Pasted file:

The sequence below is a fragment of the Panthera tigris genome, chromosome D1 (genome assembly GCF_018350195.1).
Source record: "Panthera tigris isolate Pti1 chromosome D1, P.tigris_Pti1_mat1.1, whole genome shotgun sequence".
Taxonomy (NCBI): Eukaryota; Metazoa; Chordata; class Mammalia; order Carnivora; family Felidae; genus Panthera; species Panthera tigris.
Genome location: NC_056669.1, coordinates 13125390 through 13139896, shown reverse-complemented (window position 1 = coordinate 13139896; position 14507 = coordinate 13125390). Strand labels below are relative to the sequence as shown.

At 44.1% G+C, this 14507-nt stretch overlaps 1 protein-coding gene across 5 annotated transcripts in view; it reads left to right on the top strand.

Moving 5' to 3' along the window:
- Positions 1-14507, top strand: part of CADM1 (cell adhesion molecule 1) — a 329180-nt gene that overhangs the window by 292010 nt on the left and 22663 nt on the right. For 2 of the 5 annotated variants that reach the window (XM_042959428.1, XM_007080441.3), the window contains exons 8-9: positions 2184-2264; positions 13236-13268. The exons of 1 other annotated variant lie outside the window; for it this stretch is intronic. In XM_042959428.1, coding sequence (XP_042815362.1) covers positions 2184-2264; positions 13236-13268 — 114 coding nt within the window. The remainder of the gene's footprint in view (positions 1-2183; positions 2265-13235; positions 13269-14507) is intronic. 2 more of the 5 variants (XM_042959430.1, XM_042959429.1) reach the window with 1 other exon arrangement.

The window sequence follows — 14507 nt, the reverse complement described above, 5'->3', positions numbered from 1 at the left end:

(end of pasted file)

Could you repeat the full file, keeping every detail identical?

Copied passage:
The sequence below is a fragment of the Panthera tigris genome, chromosome D1 (genome assembly GCF_018350195.1).
Source record: "Panthera tigris isolate Pti1 chromosome D1, P.tigris_Pti1_mat1.1, whole genome shotgun sequence".
Taxonomy (NCBI): Eukaryota; Metazoa; Chordata; class Mammalia; order Carnivora; family Felidae; genus Panthera; species Panthera tigris.
Genome location: NC_056669.1, coordinates 13125390 through 13139896, shown reverse-complemented (window position 1 = coordinate 13139896; position 14507 = coordinate 13125390). Strand labels below are relative to the sequence as shown.

At 44.1% G+C, this 14507-nt stretch overlaps 1 protein-coding gene across 5 annotated transcripts in view; it reads left to right on the top strand.

Moving 5' to 3' along the window:
- Positions 1-14507, top strand: part of CADM1 (cell adhesion molecule 1) — a 329180-nt gene that overhangs the window by 292010 nt on the left and 22663 nt on the right. For 2 of the 5 annotated variants that reach the window (XM_042959428.1, XM_007080441.3), the window contains exons 8-9: positions 2184-2264; positions 13236-13268. The exons of 1 other annotated variant lie outside the window; for it this stretch is intronic. In XM_042959428.1, coding sequence (XP_042815362.1) covers positions 2184-2264; positions 13236-13268 — 114 coding nt within the window. The remainder of the gene's footprint in view (positions 1-2183; positions 2265-13235; positions 13269-14507) is intronic. 2 more of the 5 variants (XM_042959430.1, XM_042959429.1) reach the window with 1 other exon arrangement.

The window sequence follows — 14507 nt, the reverse complement described above, 5'->3', positions numbered from 1 at the left end: